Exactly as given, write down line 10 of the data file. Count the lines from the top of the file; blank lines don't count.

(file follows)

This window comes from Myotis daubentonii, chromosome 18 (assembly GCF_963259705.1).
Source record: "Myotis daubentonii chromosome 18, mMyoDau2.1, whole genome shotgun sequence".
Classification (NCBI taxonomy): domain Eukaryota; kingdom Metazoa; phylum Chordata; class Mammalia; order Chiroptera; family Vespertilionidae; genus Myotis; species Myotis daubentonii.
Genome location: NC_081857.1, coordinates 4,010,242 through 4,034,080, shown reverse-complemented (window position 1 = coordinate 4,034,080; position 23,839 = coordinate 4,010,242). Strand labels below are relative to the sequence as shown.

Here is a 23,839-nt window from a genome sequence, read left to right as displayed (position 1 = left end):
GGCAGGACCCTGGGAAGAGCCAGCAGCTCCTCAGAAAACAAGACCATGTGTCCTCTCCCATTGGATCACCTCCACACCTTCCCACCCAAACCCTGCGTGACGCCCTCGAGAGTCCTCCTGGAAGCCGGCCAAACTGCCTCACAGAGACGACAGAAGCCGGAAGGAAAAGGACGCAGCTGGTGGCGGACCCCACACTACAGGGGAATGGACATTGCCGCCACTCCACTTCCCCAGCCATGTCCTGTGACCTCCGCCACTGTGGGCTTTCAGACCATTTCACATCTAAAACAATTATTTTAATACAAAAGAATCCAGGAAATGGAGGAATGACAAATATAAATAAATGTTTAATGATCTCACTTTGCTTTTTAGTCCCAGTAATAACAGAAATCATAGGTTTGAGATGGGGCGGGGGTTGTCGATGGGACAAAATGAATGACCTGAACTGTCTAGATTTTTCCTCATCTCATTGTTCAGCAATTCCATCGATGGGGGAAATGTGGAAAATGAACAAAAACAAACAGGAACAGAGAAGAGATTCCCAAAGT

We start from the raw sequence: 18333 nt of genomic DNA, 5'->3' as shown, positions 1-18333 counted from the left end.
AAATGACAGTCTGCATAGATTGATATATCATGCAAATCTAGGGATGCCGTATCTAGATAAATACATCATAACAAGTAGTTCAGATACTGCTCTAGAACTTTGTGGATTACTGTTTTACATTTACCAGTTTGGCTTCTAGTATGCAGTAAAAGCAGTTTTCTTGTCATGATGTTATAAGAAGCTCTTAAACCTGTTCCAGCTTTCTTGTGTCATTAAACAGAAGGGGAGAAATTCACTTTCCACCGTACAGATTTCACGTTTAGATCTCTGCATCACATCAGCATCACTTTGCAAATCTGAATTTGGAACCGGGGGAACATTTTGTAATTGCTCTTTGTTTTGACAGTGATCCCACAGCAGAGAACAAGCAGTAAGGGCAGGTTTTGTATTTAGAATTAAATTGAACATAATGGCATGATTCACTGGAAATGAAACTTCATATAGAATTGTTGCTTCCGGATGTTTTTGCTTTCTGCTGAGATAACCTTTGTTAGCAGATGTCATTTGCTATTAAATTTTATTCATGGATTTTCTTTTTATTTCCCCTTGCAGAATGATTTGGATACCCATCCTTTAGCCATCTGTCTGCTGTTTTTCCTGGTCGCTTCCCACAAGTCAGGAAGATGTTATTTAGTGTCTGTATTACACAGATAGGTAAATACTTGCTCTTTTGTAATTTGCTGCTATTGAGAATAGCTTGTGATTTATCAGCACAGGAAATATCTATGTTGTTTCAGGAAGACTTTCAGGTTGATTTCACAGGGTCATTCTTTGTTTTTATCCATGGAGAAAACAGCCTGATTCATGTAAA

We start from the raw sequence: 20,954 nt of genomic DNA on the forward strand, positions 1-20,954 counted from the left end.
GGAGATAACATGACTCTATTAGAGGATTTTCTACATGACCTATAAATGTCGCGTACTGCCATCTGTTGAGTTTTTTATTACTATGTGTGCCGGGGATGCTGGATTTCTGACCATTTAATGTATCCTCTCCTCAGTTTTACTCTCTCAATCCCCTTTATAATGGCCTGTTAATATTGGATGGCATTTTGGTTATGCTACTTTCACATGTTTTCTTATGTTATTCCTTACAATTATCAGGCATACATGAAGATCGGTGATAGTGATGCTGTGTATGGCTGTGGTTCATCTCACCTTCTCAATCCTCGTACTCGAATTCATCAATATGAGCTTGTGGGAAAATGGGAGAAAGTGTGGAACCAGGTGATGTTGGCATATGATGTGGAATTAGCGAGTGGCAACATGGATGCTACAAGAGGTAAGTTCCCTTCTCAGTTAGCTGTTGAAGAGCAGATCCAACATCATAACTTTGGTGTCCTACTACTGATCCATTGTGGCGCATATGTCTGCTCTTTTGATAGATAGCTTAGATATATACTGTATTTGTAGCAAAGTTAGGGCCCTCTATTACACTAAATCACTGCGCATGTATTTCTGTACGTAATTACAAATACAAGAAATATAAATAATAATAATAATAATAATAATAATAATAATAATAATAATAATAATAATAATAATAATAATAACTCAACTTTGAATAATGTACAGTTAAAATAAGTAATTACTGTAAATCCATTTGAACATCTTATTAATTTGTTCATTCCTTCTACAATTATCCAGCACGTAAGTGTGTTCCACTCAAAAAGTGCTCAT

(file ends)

GGAGATAACATGACTCTATTAGAGGATTTTCTACATGACCTATAAATGTCGCGTACTGCCATCTGTTGAGTTTTTTATTACTATGTGTGCCGGGGATGCTGGATTTCTGACCATTTAATGTATCCTCTCCTCAGTTTTACTCTCTCAATCCCCTTTATAATGGCCTGTTAATATTGGATGGCATTTTGGTTATGCTACTTTCACATGTTTTCTTATGTTATTCCTTACAATTATCAGGCATACATGAAGATCGGTGATAGTGATGCTGTGTATGGCTGTGGTTCATCTCACCTTCTCAATCCTCGTACTCGAATTCATCAATATGAGCTTGTGGGAAAATGGGAGAAAGTGTGGAACCAGGTGATGTTGGCATATGATGTGGAATTAGCGAGTGGCAACATGGATGCTACAAGAGGTAAGTTCCCTTCTCAGTTAGCTGTTGAAGAGCAGATCCAACATCATAACTTTGGTGTCCTACTACTGATCCATTGTGGCGCATATGTCTGCTCTTTTGATAGATAGCTTAGATATATACTGTATTTGTAGCAAAGTTAGGGCCCTCTATTACACTAAATCACTGCGCATGTATTTCTGTACGTAATTACAAATACAAGAAATATAAATAATAATAATAATAATAATAATAATAATAATAATAATAATAATAATAATAATAATAATAATAACTCAACTTTGAATAATGTACAGTTAAAATAAGTAATTACTGTAAATCCATTTGAACATCTTATTAATTTGTTCATTCCTTCTACAATTATCCAGCACGTAAGTGTGTTCCACTCAAAAAGTGCTCAT